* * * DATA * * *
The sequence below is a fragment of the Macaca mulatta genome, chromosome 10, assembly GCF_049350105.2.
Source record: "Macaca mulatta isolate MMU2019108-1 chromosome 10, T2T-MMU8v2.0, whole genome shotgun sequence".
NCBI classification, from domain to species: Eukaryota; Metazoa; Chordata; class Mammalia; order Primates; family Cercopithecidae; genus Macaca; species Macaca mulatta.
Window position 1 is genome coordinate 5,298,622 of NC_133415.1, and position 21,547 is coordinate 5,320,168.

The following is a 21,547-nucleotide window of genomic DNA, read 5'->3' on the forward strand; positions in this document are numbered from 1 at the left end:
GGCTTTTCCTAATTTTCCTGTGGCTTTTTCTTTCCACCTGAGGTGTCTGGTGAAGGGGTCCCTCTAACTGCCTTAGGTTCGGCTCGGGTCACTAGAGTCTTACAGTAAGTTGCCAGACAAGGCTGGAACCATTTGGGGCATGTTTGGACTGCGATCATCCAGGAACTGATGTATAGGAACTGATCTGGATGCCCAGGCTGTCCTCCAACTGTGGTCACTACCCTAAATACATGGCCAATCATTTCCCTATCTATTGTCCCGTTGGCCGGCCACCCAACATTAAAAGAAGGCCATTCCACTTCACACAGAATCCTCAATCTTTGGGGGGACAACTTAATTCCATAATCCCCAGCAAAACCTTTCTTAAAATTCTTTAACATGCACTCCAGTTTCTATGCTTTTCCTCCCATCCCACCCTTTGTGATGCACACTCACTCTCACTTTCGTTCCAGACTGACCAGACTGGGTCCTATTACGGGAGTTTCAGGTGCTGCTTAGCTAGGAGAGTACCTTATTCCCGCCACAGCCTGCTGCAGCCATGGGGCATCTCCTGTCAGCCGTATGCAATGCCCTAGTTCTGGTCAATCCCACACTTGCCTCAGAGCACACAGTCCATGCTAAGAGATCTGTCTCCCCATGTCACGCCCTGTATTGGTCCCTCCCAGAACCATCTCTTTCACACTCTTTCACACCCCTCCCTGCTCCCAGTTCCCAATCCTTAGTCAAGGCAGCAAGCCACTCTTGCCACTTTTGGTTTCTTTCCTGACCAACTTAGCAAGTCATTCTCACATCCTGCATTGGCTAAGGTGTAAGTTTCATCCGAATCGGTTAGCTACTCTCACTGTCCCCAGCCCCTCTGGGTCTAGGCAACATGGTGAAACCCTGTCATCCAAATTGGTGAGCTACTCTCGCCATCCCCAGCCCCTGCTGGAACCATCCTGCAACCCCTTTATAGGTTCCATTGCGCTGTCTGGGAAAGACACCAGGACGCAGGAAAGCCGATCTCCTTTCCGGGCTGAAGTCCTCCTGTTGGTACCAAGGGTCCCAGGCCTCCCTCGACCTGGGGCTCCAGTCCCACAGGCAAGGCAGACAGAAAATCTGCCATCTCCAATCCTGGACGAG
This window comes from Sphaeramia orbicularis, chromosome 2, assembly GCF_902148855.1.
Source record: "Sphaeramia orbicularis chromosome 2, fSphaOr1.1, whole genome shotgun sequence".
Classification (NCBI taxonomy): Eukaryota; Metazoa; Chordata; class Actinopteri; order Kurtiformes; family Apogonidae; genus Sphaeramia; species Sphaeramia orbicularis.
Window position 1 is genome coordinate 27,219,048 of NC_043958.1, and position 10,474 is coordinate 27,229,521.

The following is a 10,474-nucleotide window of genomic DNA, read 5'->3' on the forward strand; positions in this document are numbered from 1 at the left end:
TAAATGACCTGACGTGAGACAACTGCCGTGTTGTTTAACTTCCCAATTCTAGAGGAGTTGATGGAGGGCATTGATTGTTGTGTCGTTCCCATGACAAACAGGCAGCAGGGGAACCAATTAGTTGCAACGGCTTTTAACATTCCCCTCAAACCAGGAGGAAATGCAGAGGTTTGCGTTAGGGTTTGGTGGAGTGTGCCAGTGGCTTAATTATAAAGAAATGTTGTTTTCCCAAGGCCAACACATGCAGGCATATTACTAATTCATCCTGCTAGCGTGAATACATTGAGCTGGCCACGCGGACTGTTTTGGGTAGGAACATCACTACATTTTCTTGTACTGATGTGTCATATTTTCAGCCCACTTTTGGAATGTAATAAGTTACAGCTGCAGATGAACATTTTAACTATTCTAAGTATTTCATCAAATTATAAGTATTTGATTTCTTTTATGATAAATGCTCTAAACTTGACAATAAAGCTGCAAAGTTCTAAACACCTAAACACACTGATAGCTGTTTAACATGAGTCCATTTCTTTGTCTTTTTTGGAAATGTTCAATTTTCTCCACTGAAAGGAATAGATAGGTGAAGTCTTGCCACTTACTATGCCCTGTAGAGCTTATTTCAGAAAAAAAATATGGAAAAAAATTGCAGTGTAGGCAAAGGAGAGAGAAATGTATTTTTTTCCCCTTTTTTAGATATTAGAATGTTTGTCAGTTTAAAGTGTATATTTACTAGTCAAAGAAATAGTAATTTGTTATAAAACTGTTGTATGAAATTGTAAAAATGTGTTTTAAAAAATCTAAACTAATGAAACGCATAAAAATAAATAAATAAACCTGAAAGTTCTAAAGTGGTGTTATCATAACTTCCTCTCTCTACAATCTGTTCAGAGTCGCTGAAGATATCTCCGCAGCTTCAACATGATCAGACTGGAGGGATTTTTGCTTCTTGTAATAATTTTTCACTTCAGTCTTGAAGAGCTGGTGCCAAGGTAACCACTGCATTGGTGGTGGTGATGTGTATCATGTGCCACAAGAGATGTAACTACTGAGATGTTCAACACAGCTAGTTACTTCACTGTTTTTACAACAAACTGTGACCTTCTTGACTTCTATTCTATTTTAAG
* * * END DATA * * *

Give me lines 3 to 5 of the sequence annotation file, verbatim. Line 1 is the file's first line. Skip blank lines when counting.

NCBI classification, from domain to species: Eukaryota; Metazoa; Chordata; class Mammalia; order Primates; family Cercopithecidae; genus Macaca; species Macaca mulatta.
Window position 1 is genome coordinate 5,298,622 of NC_133415.1, and position 21,547 is coordinate 5,320,168.

The following is a 21,547-nucleotide window of genomic DNA, read 5'->3' on the forward strand; positions in this document are numbered from 1 at the left end: